Colin asks 'What is Liberty?' / 12 September 2011
Last Friday I entertained a group of nine young disabled people on a research visit from Seoul in Korea. They were wanting to find out about the history of disability arts development in the UK. They wanted to know how disabled artists in the UK have achieved the level of independence that we have; how we have got into a position where our work is seen, now, within the pantheon of professional arts practice. I talked about the importance of the Social Model of Disability as a rallying cry; the importance of disability cabarets, Ian Stanton, Johnny Crescendo, D.A.N., Heart n Soul.
At this time when everything we have fought for seems under threat like never before, it is a time for re-remembering, recording and disseminating those stories and that work. It is a dichotomy that the drive towards supporting the professional development of artists and companies to make work for a mainstream platform has gone side-by-side with the undermining of the disability arts movement as a community.
How strong the disability arts community is seems hard to gauge right now. The majority of disability arts forums, who were the mainstay of community development in the '90s, no longer exist. Those few that remain have a massive battle on their hands for survival.
The Liberty Festival was set up in 2003 with the express intention of creating a political platform to support disability rights. This happened with active engagement from Ken Livingstone who was then Mayor of London. [Interesting to note the lack of a presence from the current mayor this year.]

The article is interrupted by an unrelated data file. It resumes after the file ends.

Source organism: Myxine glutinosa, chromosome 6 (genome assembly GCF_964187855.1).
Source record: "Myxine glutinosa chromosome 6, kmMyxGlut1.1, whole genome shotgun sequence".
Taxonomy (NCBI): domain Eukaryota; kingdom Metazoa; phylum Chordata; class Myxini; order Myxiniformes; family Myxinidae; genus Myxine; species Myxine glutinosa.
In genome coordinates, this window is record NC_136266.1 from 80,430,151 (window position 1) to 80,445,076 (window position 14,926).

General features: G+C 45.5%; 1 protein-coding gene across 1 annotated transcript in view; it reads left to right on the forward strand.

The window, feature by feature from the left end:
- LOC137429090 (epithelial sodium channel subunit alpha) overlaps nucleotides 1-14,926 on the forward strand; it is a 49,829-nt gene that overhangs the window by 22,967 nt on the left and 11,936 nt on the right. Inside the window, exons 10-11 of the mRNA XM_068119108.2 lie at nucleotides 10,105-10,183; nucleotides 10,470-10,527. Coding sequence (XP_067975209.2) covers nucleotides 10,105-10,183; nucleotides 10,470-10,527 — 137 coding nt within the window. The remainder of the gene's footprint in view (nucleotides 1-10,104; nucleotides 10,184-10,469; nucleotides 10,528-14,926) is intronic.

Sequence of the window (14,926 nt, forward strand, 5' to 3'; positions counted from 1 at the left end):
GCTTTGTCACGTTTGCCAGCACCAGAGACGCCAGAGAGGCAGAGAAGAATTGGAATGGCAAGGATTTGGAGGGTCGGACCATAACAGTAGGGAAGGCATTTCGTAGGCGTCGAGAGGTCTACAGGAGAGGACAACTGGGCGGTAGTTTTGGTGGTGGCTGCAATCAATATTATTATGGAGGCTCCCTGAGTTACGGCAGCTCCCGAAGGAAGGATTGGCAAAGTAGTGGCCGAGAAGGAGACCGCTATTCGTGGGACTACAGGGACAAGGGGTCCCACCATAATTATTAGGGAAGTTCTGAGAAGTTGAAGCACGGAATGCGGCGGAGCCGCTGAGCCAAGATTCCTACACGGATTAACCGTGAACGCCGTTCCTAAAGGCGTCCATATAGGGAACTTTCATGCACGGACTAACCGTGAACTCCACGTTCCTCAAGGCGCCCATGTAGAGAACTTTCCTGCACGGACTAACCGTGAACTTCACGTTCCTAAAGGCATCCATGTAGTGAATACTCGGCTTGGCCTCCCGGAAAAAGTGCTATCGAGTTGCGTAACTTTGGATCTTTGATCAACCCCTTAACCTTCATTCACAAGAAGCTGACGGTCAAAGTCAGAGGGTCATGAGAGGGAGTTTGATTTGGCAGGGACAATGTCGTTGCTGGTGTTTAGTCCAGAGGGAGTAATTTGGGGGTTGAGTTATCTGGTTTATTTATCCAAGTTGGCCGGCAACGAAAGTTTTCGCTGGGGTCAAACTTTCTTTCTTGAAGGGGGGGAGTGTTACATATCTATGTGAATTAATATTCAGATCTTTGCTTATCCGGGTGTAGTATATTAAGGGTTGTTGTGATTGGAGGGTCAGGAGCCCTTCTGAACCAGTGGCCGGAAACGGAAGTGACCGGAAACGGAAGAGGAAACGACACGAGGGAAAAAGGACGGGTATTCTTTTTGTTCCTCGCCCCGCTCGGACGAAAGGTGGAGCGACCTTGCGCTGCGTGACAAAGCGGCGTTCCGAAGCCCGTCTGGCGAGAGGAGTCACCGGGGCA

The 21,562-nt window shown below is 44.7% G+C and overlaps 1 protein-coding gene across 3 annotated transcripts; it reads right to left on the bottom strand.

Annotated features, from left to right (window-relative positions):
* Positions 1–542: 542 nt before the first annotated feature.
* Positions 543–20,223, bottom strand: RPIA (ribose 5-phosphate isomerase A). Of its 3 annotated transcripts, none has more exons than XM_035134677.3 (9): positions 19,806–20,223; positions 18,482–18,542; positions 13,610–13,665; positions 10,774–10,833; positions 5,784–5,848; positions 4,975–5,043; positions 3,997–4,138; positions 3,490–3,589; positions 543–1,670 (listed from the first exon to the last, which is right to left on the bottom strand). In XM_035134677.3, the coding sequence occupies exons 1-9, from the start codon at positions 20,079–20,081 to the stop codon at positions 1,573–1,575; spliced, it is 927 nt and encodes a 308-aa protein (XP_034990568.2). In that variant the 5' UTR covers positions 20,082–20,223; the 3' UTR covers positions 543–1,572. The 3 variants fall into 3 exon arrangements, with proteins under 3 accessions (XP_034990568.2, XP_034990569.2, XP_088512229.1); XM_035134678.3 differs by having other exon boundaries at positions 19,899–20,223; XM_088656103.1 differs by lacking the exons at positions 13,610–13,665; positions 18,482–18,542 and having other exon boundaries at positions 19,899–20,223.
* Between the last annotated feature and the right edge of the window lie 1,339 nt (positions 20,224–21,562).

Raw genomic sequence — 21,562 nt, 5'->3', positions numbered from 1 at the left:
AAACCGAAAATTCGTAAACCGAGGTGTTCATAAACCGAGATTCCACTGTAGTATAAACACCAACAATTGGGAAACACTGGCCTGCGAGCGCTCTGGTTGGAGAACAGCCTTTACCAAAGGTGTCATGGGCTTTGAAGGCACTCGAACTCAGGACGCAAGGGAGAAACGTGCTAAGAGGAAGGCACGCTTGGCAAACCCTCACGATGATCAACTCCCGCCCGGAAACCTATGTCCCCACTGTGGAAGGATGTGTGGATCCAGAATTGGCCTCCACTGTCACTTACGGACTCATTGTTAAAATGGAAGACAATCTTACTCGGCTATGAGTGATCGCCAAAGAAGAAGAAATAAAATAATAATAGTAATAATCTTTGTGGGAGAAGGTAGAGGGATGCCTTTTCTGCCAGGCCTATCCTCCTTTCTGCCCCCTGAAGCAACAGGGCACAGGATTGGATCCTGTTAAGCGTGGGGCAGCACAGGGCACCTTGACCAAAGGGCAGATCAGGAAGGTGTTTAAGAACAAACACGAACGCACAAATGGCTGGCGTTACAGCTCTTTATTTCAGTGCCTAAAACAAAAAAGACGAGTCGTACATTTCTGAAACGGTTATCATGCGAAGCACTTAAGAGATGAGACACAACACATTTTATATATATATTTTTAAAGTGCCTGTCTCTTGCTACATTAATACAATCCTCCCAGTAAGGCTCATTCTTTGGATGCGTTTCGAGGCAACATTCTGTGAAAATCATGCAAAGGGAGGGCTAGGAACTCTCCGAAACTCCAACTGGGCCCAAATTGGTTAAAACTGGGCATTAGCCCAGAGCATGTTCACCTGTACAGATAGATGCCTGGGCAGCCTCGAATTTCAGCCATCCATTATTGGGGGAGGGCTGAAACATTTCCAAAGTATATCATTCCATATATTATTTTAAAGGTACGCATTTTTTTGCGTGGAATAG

Liberty is no longer a rights festival. On the other hand its message to promote inclusion is massively supported by its presence in the new venue on the Southbank. Taking up space in the National Theatre and Royal Festival Hall has given it a mainstream audience like never before. (With audiences of 300+ for each performance, I estimated 6,000 people for the main events alone.) But access for the disability community, by the nature of the Southbank architecture with its cobbled pathways and split level areas, has been compromised in comparison to Trafalgar Square.
The cabaret tent, which was the most overtly political element of the old Liberty, has gone, in favour of much fuller performances from the likes of Graeae, StopGAP and Fittings Multimedia Arts. It is now a very professionally produced event. No longer can we moan about the accessibility of the brochure or the staging of events. It is all seamless. [Although I’m sure VIPs would have something to say about the audio-description.]
Caroline Cardus’s installation, ‘The Way Ahead’, a series of traffic signs promoting disability rights messages, had a steady stream of people readily absorbing and photographing the work. When I spoke to her, she said that when it had been shown previously at Liberty non-disabled audiences were less able to comprehend what the installation was and their engagement with it was more circumspect. But audiences at the Southbank come to the venue for arts and culture. They are there for the art. And that has got to be good for the artists whose work is shown there, hasn't it?
However the Liberty brand now begs the question, ‘liberty’ for whom? Does the festival title now carry an implication that equality has been fought for and won? Will the festival now become lost in the plethora of arts festivals which inhabit the spaces on the Southbank?
At a time when disability rights are systematically being sacrificed on the altar of political expedience, I wondered what stories about independence for disabled artists a group from the Korean Society of Rehabilitation of Persons with Disabilities would take back with them to Seoul in a year or two’s time?
Keywords: direct action network (dan),disability art,disability arts festival